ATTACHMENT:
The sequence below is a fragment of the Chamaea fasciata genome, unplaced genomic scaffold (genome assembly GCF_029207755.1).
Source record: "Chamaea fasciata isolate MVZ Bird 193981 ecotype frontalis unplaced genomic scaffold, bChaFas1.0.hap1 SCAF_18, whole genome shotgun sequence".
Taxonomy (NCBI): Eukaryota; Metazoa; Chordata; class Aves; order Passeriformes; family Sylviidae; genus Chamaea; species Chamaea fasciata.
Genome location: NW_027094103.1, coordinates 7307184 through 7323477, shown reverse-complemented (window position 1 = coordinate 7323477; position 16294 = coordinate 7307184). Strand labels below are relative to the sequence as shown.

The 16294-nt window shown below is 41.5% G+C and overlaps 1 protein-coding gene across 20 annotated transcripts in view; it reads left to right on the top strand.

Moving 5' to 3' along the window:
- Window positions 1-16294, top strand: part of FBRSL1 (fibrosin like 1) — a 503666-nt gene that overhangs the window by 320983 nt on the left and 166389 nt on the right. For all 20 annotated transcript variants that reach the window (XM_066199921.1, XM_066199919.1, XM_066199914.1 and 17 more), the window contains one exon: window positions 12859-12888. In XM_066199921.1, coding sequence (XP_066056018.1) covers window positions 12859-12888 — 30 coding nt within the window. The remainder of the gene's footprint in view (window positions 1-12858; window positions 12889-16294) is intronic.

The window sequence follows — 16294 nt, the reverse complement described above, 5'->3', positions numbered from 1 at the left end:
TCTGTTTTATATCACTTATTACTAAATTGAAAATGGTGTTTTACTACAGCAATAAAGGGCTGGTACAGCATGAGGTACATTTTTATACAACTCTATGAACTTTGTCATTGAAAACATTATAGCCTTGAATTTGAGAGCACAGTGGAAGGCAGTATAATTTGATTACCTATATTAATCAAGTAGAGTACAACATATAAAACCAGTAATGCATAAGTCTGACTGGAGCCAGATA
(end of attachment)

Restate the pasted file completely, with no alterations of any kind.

The sequence below is a fragment of the Chamaea fasciata genome, unplaced genomic scaffold (genome assembly GCF_029207755.1).
Source record: "Chamaea fasciata isolate MVZ Bird 193981 ecotype frontalis unplaced genomic scaffold, bChaFas1.0.hap1 SCAF_18, whole genome shotgun sequence".
Taxonomy (NCBI): Eukaryota; Metazoa; Chordata; class Aves; order Passeriformes; family Sylviidae; genus Chamaea; species Chamaea fasciata.
Genome location: NW_027094103.1, coordinates 7307184 through 7323477, shown reverse-complemented (window position 1 = coordinate 7323477; position 16294 = coordinate 7307184). Strand labels below are relative to the sequence as shown.

The 16294-nt window shown below is 41.5% G+C and overlaps 1 protein-coding gene across 20 annotated transcripts in view; it reads left to right on the top strand.

Moving 5' to 3' along the window:
- Window positions 1-16294, top strand: part of FBRSL1 (fibrosin like 1) — a 503666-nt gene that overhangs the window by 320983 nt on the left and 166389 nt on the right. For all 20 annotated transcript variants that reach the window (XM_066199921.1, XM_066199919.1, XM_066199914.1 and 17 more), the window contains one exon: window positions 12859-12888. In XM_066199921.1, coding sequence (XP_066056018.1) covers window positions 12859-12888 — 30 coding nt within the window. The remainder of the gene's footprint in view (window positions 1-12858; window positions 12889-16294) is intronic.

The window sequence follows — 16294 nt, the reverse complement described above, 5'->3', positions numbered from 1 at the left end:
TCTGTTTTATATCACTTATTACTAAATTGAAAATGGTGTTTTACTACAGCAATAAAGGGCTGGTACAGCATGAGGTACATTTTTATACAACTCTATGAACTTTGTCATTGAAAACATTATAGCCTTGAATTTGAGAGCACAGTGGAAGGCAGTATAATTTGATTACCTATATTAATCAAGTAGAGTACAACATATAAAACCAGTAATGCATAAGTCTGACTGGAGCCAGATA